British scientists are using smart electric vehicles fitted with specialised air monitoring sensors to measure the city pollution levels.
The University of Leicester researchers have designed and installed special sensors into electric vehicles (EVs) that can measure pollutant concentrations around the city.
The information from these sensors will provide insight into the quality of the air people inhale in polluted urban areas, researchers said.
"Electric vehicles are part of the solution to urban air quality issues. A mobile air quality monitoring platform, such as a specially designed electric car, is highly valuable to the scientific study of urban air quality," Dr Roland Leigh from the Department of Physics and Astronomy at Leicester, who is leading the project, said.
"By monitoring air quality as a seamless part of our daily transport system, we are providing a cost-effective way to help inform future policy and operational systems," said Leigh.
Zero emission vehicles such as electric cars are vital in measuring the quality of air in urban environments, as they do not add further emissions of nitrogen dioxide and other key pollutants, which will allow for a more accurate reading of gathered data, said Leigh.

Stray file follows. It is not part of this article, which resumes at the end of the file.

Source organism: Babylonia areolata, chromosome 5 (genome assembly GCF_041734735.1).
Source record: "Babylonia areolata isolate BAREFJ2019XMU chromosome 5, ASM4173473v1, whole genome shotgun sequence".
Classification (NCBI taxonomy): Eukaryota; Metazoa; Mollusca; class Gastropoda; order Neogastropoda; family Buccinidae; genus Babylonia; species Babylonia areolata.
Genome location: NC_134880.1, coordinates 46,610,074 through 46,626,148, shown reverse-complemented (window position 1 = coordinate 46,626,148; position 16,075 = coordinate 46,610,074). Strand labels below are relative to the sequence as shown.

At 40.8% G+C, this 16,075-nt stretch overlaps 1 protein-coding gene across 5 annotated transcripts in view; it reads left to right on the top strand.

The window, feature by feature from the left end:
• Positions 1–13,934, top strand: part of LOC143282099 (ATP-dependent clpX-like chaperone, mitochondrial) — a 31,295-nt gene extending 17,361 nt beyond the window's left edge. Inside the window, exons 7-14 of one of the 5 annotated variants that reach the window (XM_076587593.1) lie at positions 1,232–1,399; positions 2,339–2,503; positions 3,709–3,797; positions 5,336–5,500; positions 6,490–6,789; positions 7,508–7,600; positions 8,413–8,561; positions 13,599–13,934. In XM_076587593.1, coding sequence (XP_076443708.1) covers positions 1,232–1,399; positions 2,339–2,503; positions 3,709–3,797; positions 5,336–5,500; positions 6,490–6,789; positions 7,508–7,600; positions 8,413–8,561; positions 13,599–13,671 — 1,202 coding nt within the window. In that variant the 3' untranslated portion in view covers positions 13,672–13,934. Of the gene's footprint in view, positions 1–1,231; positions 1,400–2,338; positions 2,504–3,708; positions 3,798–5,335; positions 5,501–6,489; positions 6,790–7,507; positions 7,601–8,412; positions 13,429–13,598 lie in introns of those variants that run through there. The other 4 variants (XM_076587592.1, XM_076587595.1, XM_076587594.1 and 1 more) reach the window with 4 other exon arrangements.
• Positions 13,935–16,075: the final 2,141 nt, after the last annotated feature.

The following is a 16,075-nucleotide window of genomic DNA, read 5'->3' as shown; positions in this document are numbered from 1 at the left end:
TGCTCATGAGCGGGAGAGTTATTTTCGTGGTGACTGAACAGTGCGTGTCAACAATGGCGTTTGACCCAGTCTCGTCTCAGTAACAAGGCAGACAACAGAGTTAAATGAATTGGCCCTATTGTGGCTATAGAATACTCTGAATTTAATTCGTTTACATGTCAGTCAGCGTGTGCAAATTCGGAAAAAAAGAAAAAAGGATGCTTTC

"It is important that we establish how polluted our cities are based on current transportation methods and develop new ways in which we can travel to enable more sustainable cities in the future," Leigh said.
"In order to help bridge the gap between road users and the uptake of EVs, there needs to be a greater understanding of the environmental and economic advantages zero emission vehicles can bring," said Robert Evans, CEO of Cenex, UK's First Centre of Excellence for Low Carbon and Fuel Cell technologies.
"We have no doubt the results of this project will add to the public understanding of air pollution and further encourage the adoption of zero emissions vehicles," said Evans.